One misconception about strong female characters is that they all have to be not just equal to men but better than them, in brains and physical strength. And in this sense, nothing about gender stereotypes has changed. Not really. Instead of the women being classified as weak, now men are classified as stupid.

This misconception is really annoying.

Not only is it hard to relate to a Strong Female Character with all the emotional range of a teaspoon, but it’s also hard to admire a girl who can only lead a revolution. Drat, you mean I have to be able to lead a revolution in order to be admirable? Forget that. I’m going back to my garden to read a book! Never mind that it’s freezing outside…

Females can be physically strong, yes, but not all Strong Female Characters have to be. Many types of strength exist—physical, mental, spiritual, you name it.

Some great examples of Strong Female Characters include but are not limited to Valka from Among the Red Stars, Maerad from The Books of Pellinor, basically any of the women in Code Name Verity, Lila Bard from A Darker Shade of Magic, Mimi from Full Cicada Moon, Amani from Rebel of the Sands, Dri from The Remnants trilogy, and Puck from The Scorpio Races.

Let’s chat! Where do you stand on feminism and fiction? Who’s your favorite strong female character? Do you think gender discrimination is a problem that still needs to be addressed in the publishing industry and the world of fiction?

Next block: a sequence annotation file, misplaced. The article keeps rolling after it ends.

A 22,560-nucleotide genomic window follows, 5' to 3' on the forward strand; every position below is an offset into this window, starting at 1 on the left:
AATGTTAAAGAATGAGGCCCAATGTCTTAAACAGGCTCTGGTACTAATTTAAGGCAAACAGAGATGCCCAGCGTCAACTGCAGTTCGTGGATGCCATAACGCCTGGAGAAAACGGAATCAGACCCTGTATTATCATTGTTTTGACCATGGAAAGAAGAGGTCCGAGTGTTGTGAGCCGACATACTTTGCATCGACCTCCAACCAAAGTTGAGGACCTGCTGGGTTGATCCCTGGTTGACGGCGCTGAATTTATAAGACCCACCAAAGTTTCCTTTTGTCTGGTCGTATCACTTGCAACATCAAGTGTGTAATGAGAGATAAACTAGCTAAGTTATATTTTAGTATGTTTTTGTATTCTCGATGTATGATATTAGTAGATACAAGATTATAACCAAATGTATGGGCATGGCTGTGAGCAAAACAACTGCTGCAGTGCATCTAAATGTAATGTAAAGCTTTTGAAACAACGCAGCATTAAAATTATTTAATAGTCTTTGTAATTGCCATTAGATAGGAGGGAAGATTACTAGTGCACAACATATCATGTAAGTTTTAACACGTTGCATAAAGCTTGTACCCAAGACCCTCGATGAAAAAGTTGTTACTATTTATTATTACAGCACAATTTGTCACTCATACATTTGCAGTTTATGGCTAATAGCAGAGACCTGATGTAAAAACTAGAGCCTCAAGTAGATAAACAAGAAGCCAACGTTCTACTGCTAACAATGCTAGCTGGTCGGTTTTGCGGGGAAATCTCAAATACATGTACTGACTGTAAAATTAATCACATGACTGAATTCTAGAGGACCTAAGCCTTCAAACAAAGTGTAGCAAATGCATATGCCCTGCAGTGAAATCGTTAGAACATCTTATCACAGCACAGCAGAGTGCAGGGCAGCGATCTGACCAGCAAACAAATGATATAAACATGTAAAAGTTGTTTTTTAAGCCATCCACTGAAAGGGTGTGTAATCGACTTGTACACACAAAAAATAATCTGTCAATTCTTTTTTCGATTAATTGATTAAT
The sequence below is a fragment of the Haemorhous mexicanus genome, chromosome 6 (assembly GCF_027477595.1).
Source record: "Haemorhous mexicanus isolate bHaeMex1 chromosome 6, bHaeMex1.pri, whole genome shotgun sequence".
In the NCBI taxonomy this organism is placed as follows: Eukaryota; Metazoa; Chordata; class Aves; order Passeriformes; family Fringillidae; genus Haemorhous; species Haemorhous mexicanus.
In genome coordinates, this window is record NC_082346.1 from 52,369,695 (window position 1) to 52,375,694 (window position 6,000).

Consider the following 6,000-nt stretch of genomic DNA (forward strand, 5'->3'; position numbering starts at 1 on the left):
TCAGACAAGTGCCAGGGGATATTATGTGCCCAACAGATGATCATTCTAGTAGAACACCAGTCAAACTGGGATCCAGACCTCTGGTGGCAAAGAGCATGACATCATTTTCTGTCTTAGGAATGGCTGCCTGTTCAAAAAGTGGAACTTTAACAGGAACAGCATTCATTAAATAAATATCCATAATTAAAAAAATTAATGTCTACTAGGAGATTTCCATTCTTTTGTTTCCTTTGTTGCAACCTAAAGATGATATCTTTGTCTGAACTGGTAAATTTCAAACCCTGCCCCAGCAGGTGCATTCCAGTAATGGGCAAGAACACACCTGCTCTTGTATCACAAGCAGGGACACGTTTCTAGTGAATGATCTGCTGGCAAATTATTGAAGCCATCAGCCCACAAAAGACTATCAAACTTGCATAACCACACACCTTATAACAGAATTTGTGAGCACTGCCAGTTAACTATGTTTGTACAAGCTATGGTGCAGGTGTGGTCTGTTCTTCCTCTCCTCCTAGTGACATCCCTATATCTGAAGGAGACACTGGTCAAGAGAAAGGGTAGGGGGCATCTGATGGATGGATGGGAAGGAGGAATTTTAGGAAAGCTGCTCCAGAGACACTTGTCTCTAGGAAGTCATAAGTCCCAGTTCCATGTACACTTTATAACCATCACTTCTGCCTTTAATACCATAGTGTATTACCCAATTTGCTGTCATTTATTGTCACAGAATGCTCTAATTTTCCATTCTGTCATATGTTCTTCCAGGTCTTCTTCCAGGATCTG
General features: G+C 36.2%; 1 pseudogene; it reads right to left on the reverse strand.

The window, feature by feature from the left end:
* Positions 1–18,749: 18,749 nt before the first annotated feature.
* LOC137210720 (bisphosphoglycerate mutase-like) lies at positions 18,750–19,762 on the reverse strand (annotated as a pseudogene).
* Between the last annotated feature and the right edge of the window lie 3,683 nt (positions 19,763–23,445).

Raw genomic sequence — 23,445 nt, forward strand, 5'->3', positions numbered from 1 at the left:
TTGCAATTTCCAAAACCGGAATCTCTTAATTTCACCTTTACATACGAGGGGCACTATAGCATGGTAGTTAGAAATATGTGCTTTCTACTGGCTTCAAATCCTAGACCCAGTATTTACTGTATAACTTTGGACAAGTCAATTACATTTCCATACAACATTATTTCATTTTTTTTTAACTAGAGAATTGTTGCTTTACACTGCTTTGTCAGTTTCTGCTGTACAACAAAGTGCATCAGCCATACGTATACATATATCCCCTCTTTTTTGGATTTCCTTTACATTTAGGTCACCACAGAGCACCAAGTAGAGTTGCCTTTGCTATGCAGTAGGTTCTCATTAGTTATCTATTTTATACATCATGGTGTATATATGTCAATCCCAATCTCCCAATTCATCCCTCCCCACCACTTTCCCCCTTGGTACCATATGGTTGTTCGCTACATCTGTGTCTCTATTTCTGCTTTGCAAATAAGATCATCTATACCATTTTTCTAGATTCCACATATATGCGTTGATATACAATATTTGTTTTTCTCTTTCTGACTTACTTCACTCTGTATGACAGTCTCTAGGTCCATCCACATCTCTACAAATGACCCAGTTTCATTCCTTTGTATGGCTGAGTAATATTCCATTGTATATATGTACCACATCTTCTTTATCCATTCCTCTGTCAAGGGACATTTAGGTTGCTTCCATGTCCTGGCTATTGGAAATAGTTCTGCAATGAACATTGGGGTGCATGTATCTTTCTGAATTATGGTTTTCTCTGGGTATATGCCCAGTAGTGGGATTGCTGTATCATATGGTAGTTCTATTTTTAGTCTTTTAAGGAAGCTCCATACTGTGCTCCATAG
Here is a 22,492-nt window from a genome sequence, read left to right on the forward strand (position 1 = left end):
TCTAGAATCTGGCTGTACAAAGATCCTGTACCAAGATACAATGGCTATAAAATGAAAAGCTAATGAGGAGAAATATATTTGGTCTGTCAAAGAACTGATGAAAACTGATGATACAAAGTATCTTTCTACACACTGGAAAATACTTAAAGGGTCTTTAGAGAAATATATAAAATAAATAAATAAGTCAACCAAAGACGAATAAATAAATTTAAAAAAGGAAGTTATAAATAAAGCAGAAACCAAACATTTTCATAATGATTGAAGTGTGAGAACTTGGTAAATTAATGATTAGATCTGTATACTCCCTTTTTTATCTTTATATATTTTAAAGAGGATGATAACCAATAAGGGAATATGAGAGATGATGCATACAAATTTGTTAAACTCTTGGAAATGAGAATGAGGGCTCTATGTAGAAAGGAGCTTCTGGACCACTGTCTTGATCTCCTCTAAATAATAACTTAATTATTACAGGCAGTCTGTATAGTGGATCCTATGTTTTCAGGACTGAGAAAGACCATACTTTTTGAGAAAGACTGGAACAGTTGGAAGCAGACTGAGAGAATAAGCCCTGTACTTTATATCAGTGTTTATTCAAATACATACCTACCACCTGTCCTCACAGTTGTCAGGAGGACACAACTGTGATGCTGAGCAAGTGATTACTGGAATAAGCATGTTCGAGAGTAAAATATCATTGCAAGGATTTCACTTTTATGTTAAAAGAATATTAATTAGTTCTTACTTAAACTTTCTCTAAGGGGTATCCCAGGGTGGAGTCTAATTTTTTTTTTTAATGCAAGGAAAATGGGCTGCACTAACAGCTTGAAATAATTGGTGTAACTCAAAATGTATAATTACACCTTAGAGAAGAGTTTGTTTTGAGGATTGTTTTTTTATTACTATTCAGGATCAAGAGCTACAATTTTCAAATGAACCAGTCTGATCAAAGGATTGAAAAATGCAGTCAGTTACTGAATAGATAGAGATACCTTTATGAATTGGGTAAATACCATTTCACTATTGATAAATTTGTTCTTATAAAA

Literary references: Gwen C. Katz’s Among the Red Stars, Alison Croggon’s The Books of Pellinor, Elizabeth Wein’s Code Name Verity, V. E. Schwab’s A Darker Shade of Magic, Marilyn Hilton’s Full Cicada Moon, Alwyn Hamilton’s Rebel of the Sands, Lisa T. Bergren’s The Remnants trilogy, and Maggie Stiefvater’s The Scorpio Races

Sunday, November 5, 2017

Poem: Lost as a Leaf

Do you ever feel like you’re stuck in a loop? Like your routine stays the same day after day while everybody else seems to be passing you by? Maybe you’re a student who feels like you’ll never be done turning in homework. Maybe you have a job and life seems like it’s the same from one day to the next. 

Sometimes I get such feelings.

I can’t say my life has ever been normal let alone boring. I haven’t lived in the same house for more than three years. But I still find similar routines popping up while it seems like most of my friends are progressing. Friends of mine have gotten engaged. Others have gotten married. Some of my friends have even gotten their dream jobs. And here I am still in school.

Don’t get me wrong—I’m not complaining. It’s just the way my life is for now. I’m in that loop of uncertainty. I keep finding myself confronted by that pestering question “What happens next?” Perhaps it’s a question that will never leave me, and that’s all right. I’m learning to live with the uncertainty. The following poem is a mix of life’s uncertainty mixed with inspiration from autumn imagery.

Here’s to the soon-to-be and recent graduates looking for a job. Here’s to the high schoolers wondering whether or not they want to go to college. Here’s to those confronted with a career change. Here’s to the Lost.

If you find yourself asking “What Now?”, this poem is for you.

[Lost as a leaf]

Lost as a leaf in the rivulet
scattered from schools of branches—
first sprung from seeds of imagination,
then grown in the hills of the mind
until creativity drifts down
down to the stream,
caught in the current
spun round in the whirlpool,
in the gorge while the rest of the leaves
pass by—
in shades of orange,
in lights of gray—
from dust to dust,
lest you take hold,
shall fade away.


Let’s chat! What season inspires you the most? Do you ever find yourself facing uncertainties in your life? What kind?

Similar poems: Magpie, Pile of Words, and Shadows